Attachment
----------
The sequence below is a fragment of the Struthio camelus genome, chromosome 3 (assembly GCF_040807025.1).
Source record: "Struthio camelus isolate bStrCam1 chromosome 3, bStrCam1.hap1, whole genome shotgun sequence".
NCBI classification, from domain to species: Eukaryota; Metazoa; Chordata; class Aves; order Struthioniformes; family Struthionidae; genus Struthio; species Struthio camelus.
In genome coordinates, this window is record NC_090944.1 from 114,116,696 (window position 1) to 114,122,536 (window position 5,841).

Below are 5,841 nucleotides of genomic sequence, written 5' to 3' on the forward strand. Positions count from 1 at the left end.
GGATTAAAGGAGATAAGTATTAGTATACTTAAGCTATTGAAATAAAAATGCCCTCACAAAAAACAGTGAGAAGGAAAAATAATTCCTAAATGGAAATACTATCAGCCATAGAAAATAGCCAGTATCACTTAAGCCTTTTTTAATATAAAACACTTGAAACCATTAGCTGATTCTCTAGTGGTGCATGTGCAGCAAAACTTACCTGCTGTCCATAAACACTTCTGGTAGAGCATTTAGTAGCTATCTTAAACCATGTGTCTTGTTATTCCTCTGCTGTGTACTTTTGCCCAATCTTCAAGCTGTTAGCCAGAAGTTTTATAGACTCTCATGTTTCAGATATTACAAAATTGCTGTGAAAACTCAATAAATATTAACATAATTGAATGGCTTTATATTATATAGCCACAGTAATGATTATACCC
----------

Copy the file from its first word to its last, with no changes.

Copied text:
The sequence below is a fragment of the Struthio camelus genome, chromosome 3 (assembly GCF_040807025.1).
Source record: "Struthio camelus isolate bStrCam1 chromosome 3, bStrCam1.hap1, whole genome shotgun sequence".
NCBI classification, from domain to species: Eukaryota; Metazoa; Chordata; class Aves; order Struthioniformes; family Struthionidae; genus Struthio; species Struthio camelus.
In genome coordinates, this window is record NC_090944.1 from 114,116,696 (window position 1) to 114,122,536 (window position 5,841).

Below are 5,841 nucleotides of genomic sequence, written 5' to 3' on the forward strand. Positions count from 1 at the left end.
GGATTAAAGGAGATAAGTATTAGTATACTTAAGCTATTGAAATAAAAATGCCCTCACAAAAAACAGTGAGAAGGAAAAATAATTCCTAAATGGAAATACTATCAGCCATAGAAAATAGCCAGTATCACTTAAGCCTTTTTTAATATAAAACACTTGAAACCATTAGCTGATTCTCTAGTGGTGCATGTGCAGCAAAACTTACCTGCTGTCCATAAACACTTCTGGTAGAGCATTTAGTAGCTATCTTAAACCATGTGTCTTGTTATTCCTCTGCTGTGTACTTTTGCCCAATCTTCAAGCTGTTAGCCAGAAGTTTTATAGACTCTCATGTTTCAGATATTACAAAATTGCTGTGAAAACTCAATAAATATTAACATAATTGAATGGCTTTATATTATATAGCCACAGTAATGATTATACCC